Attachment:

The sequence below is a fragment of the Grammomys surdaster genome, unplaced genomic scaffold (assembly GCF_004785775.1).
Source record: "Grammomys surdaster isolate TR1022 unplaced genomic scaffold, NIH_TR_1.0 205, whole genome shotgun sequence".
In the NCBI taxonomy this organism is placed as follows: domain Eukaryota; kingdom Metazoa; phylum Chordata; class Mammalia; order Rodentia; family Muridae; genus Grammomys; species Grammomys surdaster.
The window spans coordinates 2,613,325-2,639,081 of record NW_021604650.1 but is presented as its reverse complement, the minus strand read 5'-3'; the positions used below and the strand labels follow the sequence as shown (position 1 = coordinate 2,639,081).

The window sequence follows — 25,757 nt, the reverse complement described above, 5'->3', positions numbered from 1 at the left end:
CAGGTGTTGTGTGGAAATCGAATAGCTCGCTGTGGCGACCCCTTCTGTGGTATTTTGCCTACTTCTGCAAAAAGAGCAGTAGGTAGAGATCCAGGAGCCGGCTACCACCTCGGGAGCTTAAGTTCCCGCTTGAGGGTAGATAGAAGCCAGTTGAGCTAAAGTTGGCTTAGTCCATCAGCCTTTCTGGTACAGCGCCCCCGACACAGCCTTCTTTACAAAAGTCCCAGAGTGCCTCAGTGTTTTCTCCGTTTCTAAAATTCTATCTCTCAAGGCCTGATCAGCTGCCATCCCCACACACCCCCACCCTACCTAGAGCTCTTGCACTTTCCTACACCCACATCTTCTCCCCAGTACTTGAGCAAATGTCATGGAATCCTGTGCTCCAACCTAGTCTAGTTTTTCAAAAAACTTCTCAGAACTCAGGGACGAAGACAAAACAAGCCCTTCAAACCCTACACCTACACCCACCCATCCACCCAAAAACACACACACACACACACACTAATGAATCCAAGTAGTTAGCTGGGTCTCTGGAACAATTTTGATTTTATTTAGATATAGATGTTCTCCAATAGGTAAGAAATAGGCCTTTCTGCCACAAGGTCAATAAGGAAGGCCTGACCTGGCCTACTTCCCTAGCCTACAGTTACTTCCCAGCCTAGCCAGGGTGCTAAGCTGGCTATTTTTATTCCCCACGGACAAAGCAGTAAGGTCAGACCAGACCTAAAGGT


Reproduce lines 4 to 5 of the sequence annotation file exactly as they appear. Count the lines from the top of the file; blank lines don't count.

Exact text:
The window spans coordinates 2,613,325-2,639,081 of record NW_021604650.1 but is presented as its reverse complement, the minus strand read 5'-3'; the positions used below and the strand labels follow the sequence as shown (position 1 = coordinate 2,639,081).

The window sequence follows — 25,757 nt, the reverse complement described above, 5'->3', positions numbered from 1 at the left end: